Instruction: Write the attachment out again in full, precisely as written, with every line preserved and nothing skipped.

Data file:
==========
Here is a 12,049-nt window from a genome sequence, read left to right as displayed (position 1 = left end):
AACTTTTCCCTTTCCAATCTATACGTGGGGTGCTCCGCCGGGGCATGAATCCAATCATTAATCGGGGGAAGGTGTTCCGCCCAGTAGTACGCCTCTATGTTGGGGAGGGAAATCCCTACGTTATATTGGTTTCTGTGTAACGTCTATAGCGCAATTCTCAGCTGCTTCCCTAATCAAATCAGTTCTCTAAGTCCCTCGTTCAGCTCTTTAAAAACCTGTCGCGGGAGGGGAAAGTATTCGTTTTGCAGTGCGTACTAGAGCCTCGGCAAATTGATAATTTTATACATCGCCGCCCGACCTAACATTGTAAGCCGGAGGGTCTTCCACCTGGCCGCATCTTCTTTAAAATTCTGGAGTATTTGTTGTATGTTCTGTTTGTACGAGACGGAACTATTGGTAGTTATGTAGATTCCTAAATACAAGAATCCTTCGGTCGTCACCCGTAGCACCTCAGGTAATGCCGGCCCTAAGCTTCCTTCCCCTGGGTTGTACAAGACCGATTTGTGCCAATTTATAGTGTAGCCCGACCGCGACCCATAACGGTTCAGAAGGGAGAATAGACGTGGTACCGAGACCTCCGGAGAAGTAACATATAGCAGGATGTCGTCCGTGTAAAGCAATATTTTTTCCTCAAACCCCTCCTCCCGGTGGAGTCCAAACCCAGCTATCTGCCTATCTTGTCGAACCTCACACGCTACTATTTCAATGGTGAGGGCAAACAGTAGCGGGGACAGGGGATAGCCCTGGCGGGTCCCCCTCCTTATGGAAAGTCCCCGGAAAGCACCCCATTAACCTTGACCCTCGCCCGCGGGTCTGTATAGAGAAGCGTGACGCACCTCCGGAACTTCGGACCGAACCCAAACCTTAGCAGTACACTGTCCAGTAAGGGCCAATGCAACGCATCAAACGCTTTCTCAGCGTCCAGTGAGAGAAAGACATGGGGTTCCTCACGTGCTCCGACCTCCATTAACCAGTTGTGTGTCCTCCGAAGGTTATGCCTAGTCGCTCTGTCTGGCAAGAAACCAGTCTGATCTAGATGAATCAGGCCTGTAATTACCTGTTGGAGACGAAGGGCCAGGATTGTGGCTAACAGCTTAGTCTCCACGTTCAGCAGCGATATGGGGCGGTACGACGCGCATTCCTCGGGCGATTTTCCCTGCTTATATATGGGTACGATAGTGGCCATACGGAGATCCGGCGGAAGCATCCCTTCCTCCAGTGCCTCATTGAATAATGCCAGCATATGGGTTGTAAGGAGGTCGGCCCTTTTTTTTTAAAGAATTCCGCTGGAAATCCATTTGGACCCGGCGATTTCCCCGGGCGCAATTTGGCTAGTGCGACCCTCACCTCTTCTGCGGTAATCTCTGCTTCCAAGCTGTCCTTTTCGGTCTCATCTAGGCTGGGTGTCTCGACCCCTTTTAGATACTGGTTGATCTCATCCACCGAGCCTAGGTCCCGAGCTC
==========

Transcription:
Here is a 12,049-nt window from a genome sequence, read left to right as displayed (position 1 = left end):
AACTTTTCCCTTTCCAATCTATACGTGGGGTGCTCCGCCGGGGCATGAATCCAATCATTAATCGGGGGAAGGTGTTCCGCCCAGTAGTACGCCTCTATGTTGGGGAGGGAAATCCCTACGTTATATTGGTTTCTGTGTAACGTCTATAGCGCAATTCTCAGCTGCTTCCCTAATCAAATCAGTTCTCTAAGTCCCTCGTTCAGCTCTTTAAAAACCTGTCGCGGGAGGGGAAAGTATTCGTTTTGCAGTGCGTACTAGAGCCTCGGCAAATTGATAATTTTATACATCGCCGCCCGACCTAACATTGTAAGCCGGAGGGTCTTCCACCTGGCCGCATCTTCTTTAAAATTCTGGAGTATTTGTTGTATGTTCTGTTTGTACGAGACGGAACTATTGGTAGTTATGTAGATTCCTAAATACAAGAATCCTTCGGTCGTCACCCGTAGCACCTCAGGTAATGCCGGCCCTAAGCTTCCTTCCCCTGGGTTGTACAAGACCGATTTGTGCCAATTTATAGTGTAGCCCGACCGCGACCCATAACGGTTCAGAAGGGAGAATAGACGTGGTACCGAGACCTCCGGAGAAGTAACATATAGCAGGATGTCGTCCGTGTAAAGCAATATTTTTTCCTCAAACCCCTCCTCCCGGTGGAGTCCAAACCCAGCTATCTGCCTATCTTGTCGAACCTCACACGCTACTATTTCAATGGTGAGGGCAAACAGTAGCGGGGACAGGGGATAGCCCTGGCGGGTCCCCCTCCTTATGGAAAGTCCCCGGAAAGCACCCCATTAACCTTGACCCTCGCCCGCGGGTCTGTATAGAGAAGCGTGACGCACCTCCGGAACTTCGGACCGAACCCAAACCTTAGCAGTACACTGTCCAGTAAGGGCCAATGCAACGCATCAAACGCTTTCTCAGCGTCCAGTGAGAGAAAGACATGGGGTTCCTCACGTGCTCCGACCTCCATTAACCAGTTGTGTGTCCTCCGAAGGTTATGCCTAGTCGCTCTGTCTGGCAAGAAACCAGTCTGATCTAGATGAATCAGGCCTGTAATTACCTGTTGGAGACGAAGGGCCAGGATTGTGGCTAACAGCTTAGTCTCCACGTTCAGCAGCGATATGGGGCGGTACGACGCGCATTCCTCGGGCGATTTTCCCTGCTTATATATGGGTACGATAGTGGCCATACGGAGATCCGGCGGAAGCATCCCTTCCTCCAGTGCCTCATTGAATAATGCCAGCATATGGGTTGTAAGGAGGTCGGCCCTTTTTTTTTAAAGAATTCCGCTGGAAATCCATTTGGACCCGGCGATTTCCCCGGGCGCAATTTGGCTAGTGCGACCCTCACCTCTTCTGCGGTAATCTCTGCTTCCAAGCTGTCCTTTTCGGTCTCATCTAGGCTGGGTGTCTCGACCCCTTTTAGATACTGGTTGATCTCATCCACCGAGCCTAGGTCCCGAGCTC